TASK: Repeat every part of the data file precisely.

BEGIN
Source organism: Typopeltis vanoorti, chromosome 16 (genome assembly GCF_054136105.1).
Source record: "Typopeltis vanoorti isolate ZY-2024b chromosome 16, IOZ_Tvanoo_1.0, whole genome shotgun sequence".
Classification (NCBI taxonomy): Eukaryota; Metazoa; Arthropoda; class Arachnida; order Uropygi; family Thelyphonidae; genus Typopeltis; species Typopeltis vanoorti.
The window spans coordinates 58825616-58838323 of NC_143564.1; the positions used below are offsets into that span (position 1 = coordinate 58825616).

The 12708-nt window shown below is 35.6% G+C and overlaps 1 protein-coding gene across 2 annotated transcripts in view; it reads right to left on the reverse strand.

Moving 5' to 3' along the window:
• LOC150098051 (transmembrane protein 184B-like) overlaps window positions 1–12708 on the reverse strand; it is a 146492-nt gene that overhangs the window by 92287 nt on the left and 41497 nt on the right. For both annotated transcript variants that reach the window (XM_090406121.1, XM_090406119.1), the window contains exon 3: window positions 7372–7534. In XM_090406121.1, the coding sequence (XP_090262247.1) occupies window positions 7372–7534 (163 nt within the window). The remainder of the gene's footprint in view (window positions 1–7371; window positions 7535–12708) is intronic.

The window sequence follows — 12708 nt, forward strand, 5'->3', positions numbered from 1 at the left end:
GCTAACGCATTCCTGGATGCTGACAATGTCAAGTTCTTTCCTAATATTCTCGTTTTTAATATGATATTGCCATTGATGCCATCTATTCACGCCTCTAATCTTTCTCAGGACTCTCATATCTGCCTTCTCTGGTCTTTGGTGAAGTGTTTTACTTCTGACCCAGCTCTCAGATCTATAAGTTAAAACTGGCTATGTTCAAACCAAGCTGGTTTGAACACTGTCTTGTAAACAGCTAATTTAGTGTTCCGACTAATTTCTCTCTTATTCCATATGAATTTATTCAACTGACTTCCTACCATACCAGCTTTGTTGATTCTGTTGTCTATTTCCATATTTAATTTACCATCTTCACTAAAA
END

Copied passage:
Source organism: Typopeltis vanoorti, chromosome 16 (genome assembly GCF_054136105.1).
Source record: "Typopeltis vanoorti isolate ZY-2024b chromosome 16, IOZ_Tvanoo_1.0, whole genome shotgun sequence".
Classification (NCBI taxonomy): Eukaryota; Metazoa; Arthropoda; class Arachnida; order Uropygi; family Thelyphonidae; genus Typopeltis; species Typopeltis vanoorti.
The window spans coordinates 58825616-58838323 of NC_143564.1; the positions used below are offsets into that span (position 1 = coordinate 58825616).

The 12708-nt window shown below is 35.6% G+C and overlaps 1 protein-coding gene across 2 annotated transcripts in view; it reads right to left on the reverse strand.

Moving 5' to 3' along the window:
• LOC150098051 (transmembrane protein 184B-like) overlaps window positions 1–12708 on the reverse strand; it is a 146492-nt gene that overhangs the window by 92287 nt on the left and 41497 nt on the right. For both annotated transcript variants that reach the window (XM_090406121.1, XM_090406119.1), the window contains exon 3: window positions 7372–7534. In XM_090406121.1, the coding sequence (XP_090262247.1) occupies window positions 7372–7534 (163 nt within the window). The remainder of the gene's footprint in view (window positions 1–7371; window positions 7535–12708) is intronic.

The window sequence follows — 12708 nt, forward strand, 5'->3', positions numbered from 1 at the left end:
GCTAACGCATTCCTGGATGCTGACAATGTCAAGTTCTTTCCTAATATTCTCGTTTTTAATATGATATTGCCATTGATGCCATCTATTCACGCCTCTAATCTTTCTCAGGACTCTCATATCTGCCTTCTCTGGTCTTTGGTGAAGTGTTTTACTTCTGACCCAGCTCTCAGATCTATAAGTTAAAACTGGCTATGTTCAAACCAAGCTGGTTTGAACACTGTCTTGTAAACAGCTAATTTAGTGTTCCGACTAATTTCTCTCTTATTCCATATGAATTTATTCAACTGACTTCCTACCATACCAGCTTTGTTGATTCTGTTGTCTATTTCCATATTTAATTTACCATCTTCACTAAAA